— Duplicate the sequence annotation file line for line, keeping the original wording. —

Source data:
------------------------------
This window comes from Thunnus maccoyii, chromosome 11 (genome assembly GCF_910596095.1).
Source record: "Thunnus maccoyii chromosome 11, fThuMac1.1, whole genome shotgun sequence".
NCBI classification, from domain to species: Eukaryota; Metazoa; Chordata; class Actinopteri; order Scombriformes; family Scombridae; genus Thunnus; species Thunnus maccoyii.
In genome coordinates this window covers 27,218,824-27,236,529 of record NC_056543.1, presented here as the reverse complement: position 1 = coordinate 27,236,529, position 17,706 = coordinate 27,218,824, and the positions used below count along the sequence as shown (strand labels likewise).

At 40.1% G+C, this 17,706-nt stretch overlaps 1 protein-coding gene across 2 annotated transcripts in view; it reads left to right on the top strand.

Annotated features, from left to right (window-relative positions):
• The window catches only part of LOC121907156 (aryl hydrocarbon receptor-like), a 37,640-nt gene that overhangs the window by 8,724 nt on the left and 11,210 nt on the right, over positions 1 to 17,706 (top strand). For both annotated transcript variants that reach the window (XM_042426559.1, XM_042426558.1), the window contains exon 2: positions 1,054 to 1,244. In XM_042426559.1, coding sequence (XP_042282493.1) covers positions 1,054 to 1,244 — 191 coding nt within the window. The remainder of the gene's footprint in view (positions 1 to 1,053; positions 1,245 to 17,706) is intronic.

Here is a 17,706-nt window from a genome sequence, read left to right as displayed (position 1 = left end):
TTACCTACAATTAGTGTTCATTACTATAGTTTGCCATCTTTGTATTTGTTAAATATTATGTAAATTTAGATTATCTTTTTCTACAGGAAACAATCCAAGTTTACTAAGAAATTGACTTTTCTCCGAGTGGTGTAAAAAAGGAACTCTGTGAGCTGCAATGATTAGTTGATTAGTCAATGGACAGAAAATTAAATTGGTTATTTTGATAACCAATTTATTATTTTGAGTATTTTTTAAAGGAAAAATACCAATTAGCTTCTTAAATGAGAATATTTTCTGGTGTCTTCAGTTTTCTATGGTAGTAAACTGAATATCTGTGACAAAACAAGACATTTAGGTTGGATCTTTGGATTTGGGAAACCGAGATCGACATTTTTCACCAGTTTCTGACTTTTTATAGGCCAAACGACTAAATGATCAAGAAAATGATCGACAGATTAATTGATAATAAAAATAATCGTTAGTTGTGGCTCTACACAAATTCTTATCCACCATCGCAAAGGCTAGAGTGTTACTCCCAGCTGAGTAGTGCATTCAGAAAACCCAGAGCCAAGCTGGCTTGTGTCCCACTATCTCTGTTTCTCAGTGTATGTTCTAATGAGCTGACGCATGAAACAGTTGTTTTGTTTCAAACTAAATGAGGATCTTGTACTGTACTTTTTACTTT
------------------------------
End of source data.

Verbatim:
This window comes from Thunnus maccoyii, chromosome 11 (genome assembly GCF_910596095.1).
Source record: "Thunnus maccoyii chromosome 11, fThuMac1.1, whole genome shotgun sequence".
NCBI classification, from domain to species: Eukaryota; Metazoa; Chordata; class Actinopteri; order Scombriformes; family Scombridae; genus Thunnus; species Thunnus maccoyii.
In genome coordinates this window covers 27,218,824-27,236,529 of record NC_056543.1, presented here as the reverse complement: position 1 = coordinate 27,236,529, position 17,706 = coordinate 27,218,824, and the positions used below count along the sequence as shown (strand labels likewise).

At 40.1% G+C, this 17,706-nt stretch overlaps 1 protein-coding gene across 2 annotated transcripts in view; it reads left to right on the top strand.

Annotated features, from left to right (window-relative positions):
• The window catches only part of LOC121907156 (aryl hydrocarbon receptor-like), a 37,640-nt gene that overhangs the window by 8,724 nt on the left and 11,210 nt on the right, over positions 1 to 17,706 (top strand). For both annotated transcript variants that reach the window (XM_042426559.1, XM_042426558.1), the window contains exon 2: positions 1,054 to 1,244. In XM_042426559.1, coding sequence (XP_042282493.1) covers positions 1,054 to 1,244 — 191 coding nt within the window. The remainder of the gene's footprint in view (positions 1 to 1,053; positions 1,245 to 17,706) is intronic.

Here is a 17,706-nt window from a genome sequence, read left to right as displayed (position 1 = left end):
TTACCTACAATTAGTGTTCATTACTATAGTTTGCCATCTTTGTATTTGTTAAATATTATGTAAATTTAGATTATCTTTTTCTACAGGAAACAATCCAAGTTTACTAAGAAATTGACTTTTCTCCGAGTGGTGTAAAAAAGGAACTCTGTGAGCTGCAATGATTAGTTGATTAGTCAATGGACAGAAAATTAAATTGGTTATTTTGATAACCAATTTATTATTTTGAGTATTTTTTAAAGGAAAAATACCAATTAGCTTCTTAAATGAGAATATTTTCTGGTGTCTTCAGTTTTCTATGGTAGTAAACTGAATATCTGTGACAAAACAAGACATTTAGGTTGGATCTTTGGATTTGGGAAACCGAGATCGACATTTTTCACCAGTTTCTGACTTTTTATAGGCCAAACGACTAAATGATCAAGAAAATGATCGACAGATTAATTGATAATAAAAATAATCGTTAGTTGTGGCTCTACACAAATTCTTATCCACCATCGCAAAGGCTAGAGTGTTACTCCCAGCTGAGTAGTGCATTCAGAAAACCCAGAGCCAAGCTGGCTTGTGTCCCACTATCTCTGTTTCTCAGTGTATGTTCTAATGAGCTGACGCATGAAACAGTTGTTTTGTTTCAAACTAAATGAGGATCTTGTACTGTACTTTTTACTTT